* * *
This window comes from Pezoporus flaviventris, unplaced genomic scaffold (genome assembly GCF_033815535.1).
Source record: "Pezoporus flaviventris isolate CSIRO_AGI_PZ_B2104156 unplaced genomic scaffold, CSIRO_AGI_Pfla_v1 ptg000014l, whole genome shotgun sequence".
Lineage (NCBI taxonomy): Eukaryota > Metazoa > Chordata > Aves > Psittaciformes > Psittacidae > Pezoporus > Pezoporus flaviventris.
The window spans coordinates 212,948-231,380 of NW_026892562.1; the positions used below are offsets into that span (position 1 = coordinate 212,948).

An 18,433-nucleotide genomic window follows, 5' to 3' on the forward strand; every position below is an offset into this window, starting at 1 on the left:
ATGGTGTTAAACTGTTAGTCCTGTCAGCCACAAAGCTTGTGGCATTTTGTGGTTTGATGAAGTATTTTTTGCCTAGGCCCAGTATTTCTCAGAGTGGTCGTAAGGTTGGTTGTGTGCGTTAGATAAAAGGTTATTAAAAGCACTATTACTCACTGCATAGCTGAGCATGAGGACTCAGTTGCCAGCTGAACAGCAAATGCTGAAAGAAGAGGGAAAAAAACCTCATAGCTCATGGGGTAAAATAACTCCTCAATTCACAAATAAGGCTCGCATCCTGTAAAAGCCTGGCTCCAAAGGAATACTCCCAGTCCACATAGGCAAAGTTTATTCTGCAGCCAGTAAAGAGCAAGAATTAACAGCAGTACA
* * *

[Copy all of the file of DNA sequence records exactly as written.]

This window comes from Pezoporus flaviventris, unplaced genomic scaffold (genome assembly GCF_033815535.1).
Source record: "Pezoporus flaviventris isolate CSIRO_AGI_PZ_B2104156 unplaced genomic scaffold, CSIRO_AGI_Pfla_v1 ptg000014l, whole genome shotgun sequence".
Lineage (NCBI taxonomy): Eukaryota > Metazoa > Chordata > Aves > Psittaciformes > Psittacidae > Pezoporus > Pezoporus flaviventris.
The window spans coordinates 212,948-231,380 of NW_026892562.1; the positions used below are offsets into that span (position 1 = coordinate 212,948).

An 18,433-nucleotide genomic window follows, 5' to 3' on the forward strand; every position below is an offset into this window, starting at 1 on the left:
ATGGTGTTAAACTGTTAGTCCTGTCAGCCACAAAGCTTGTGGCATTTTGTGGTTTGATGAAGTATTTTTTGCCTAGGCCCAGTATTTCTCAGAGTGGTCGTAAGGTTGGTTGTGTGCGTTAGATAAAAGGTTATTAAAAGCACTATTACTCACTGCATAGCTGAGCATGAGGACTCAGTTGCCAGCTGAACAGCAAATGCTGAAAGAAGAGGGAAAAAAACCTCATAGCTCATGGGGTAAAATAACTCCTCAATTCACAAATAAGGCTCGCATCCTGTAAAAGCCTGGCTCCAAAGGAATACTCCCAGTCCACATAGGCAAAGTTTATTCTGCAGCCAGTAAAGAGCAAGAATTAACAGCAGTACA